Human Genome Project - What does this mean for the 21st century?

As a result of the work of the Human Genome Project and other genetic scientists, we now realize that the possibilities of genetic manipulation are far-reaching and profound. Think of the recent cloning of Dolly the sheep, which has received a lot of media attention. This tremendous technological discovery has dramatic potential for significant abuse. In this respect, we must keep a close eye on 'science' and constantly remind the popular culture that technology is not the supreme authority. No matter what one's DNA looks like, every human being is a special individual created by God. Genetic manipulation seems to accept the idea that DNA contains everything we are. The Bible teaches that man has a soul and a mind. Therefore, contrary to what the general scientific principles tell us, we are more than a combination of a genetic code and 17 natural organic elements. The director of the Human Genome Project, Francis Collins, is a Christian who illuminates the positive aspect of genetic research: "We have had a first look at our user’s manual, which was previously only familiar to God”.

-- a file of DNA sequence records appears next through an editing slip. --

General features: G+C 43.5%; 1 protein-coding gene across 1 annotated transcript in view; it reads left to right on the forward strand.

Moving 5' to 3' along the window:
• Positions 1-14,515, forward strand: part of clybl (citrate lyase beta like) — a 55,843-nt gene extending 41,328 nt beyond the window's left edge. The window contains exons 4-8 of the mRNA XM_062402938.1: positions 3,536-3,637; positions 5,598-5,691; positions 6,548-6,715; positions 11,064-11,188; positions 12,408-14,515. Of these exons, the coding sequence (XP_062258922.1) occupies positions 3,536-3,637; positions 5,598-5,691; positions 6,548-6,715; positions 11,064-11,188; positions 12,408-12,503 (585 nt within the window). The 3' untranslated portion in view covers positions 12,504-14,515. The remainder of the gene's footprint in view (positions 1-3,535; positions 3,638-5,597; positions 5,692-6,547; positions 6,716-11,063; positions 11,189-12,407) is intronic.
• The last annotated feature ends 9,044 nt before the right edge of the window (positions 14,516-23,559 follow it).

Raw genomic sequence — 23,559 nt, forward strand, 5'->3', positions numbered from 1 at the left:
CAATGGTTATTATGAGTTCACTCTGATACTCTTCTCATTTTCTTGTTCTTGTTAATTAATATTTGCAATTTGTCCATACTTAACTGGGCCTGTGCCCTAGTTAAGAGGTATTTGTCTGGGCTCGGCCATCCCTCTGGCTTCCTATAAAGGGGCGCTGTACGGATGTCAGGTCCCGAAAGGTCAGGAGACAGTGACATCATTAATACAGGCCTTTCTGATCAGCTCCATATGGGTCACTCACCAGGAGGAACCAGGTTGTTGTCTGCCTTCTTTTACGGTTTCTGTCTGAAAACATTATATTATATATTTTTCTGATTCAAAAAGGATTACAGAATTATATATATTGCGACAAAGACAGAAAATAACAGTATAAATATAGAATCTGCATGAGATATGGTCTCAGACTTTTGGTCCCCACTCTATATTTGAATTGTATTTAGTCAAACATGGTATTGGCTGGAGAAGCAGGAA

While this is an exciting statement, no matter how 'smart' we become as a society, we should never lose sight of the fact that we are not God and should not put ourselves in a position to play God. Because we live in a post-modern society that is more influenced by humanistic materialism and moral relativism than by Judeo-Christian values, we must keep a watchful eye on the potential use and abuse of human genetic manipulation (end of quote 2).


From theism to modern and postmodern anthropology